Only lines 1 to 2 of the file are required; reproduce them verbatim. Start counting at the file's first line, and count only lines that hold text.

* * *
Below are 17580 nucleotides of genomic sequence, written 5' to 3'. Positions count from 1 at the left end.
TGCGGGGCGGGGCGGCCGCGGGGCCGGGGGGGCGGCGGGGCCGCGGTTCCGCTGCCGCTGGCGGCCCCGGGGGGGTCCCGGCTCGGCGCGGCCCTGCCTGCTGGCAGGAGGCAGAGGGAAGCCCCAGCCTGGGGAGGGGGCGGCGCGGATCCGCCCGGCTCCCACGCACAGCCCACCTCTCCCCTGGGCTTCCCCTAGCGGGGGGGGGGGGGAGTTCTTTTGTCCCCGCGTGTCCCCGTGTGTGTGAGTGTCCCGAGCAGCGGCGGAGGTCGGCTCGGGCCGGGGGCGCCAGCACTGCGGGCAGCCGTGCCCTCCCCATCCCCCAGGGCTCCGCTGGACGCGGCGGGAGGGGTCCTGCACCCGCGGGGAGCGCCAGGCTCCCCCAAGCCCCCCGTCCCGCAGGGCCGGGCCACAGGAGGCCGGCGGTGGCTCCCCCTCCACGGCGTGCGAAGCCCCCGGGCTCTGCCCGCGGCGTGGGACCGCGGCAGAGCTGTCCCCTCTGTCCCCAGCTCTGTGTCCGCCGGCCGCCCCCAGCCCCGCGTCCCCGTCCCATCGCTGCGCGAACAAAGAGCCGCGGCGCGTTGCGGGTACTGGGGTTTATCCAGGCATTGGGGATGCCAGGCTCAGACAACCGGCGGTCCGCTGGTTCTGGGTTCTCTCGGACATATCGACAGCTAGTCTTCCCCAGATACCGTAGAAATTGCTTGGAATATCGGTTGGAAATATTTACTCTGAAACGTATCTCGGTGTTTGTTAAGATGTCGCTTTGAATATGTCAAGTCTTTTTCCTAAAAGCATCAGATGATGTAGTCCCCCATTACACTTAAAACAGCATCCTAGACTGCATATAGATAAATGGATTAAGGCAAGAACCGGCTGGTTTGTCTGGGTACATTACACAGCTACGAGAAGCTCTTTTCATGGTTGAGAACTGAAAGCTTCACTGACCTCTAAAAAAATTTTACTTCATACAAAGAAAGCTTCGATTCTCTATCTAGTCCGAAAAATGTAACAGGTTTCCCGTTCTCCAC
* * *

Below are 17580 nucleotides of genomic sequence, written 5' to 3'. Positions count from 1 at the left end.
TGCGGGGCGGGGCGGCCGCGGGGCCGGGGGGGCGGCGGGGCCGCGGTTCCGCTGCCGCTGGCGGCCCCGGGGGGGTCCCGGCTCGGCGCGGCCCTGCCTGCTGGCAGGAGGCAGAGGGAAGCCCCAGCCTGGGGAGGGGGCGGCGCGGATCCGCCCGGCTCCCACGCACAGCCCACCTCTCCCCTGGGCTTCCCCTAGCGGGGGGGGGGGGGAGTTCTTTTGTCCCCGCGTGTCCCCGTGTGTGTGAGTGTCCCGAGCAGCGGCGGAGGTCGGCTCGGGCCGGGGGCGCCAGCACTGCGGGCAGCCGTGCCCTCCCCATCCCCCAGGGCTCCGCTGGACGCGGCGGGAGGGGTCCTGCACCCGCGGGGAGCGCCAGGCTCCCCCAAGCCCCCCGTCCCGCAGGGCCGGGCCACAGGAGGCCGGCGGTGGCTCCCCCTCCACGGCGTGCGAAGCCCCCGGGCTCTGCCCGCGGCGTGGGACCGCGGCAGAGCTGTCCCCTCTGTCCCCAGCTCTGTGTCCGCCGGCCGCCCCCAGCCCCGCGTCCCCGTCCCATCGCTGCGCGAACAAAGAGCCGCGGCGCGTTGCGGGTACTGGGGTTTATCCAGGCATTGGGGATGCCAGGCTCAGACAACCGGCGGTCCGCTGGTTCTGGGTTCTCTCGGACATATCGACAGCTAGTCTTCCCCAGATACCGTAGAAATTGCTTGGAATATCGGTTGGAAATATTTACTCTGAAACGTATCTCGGTGTTTGTTAAGATGTCGCTTTGAATATGTCAAGTCTTTTTCCTAAAAGCATCAGATGATGTAGTCCCCCATTACACTTAAAACAGCATCCTAGACTGCATATAGATAAATGGATTAAGGCAAGAACCGGCTGGTTTGTCTGGGTACATTACACAGCTACGAGAAGCTCTTTTCATGGTTGAGAACTGAAAGCTTCACTGACCTCTAAAAAAATTTTACTTCATACAAAGAAAGCTTCGATTCTCTATCTAGTCCGAAAAATGTAACAGGTTTCCCGTTCTCCAC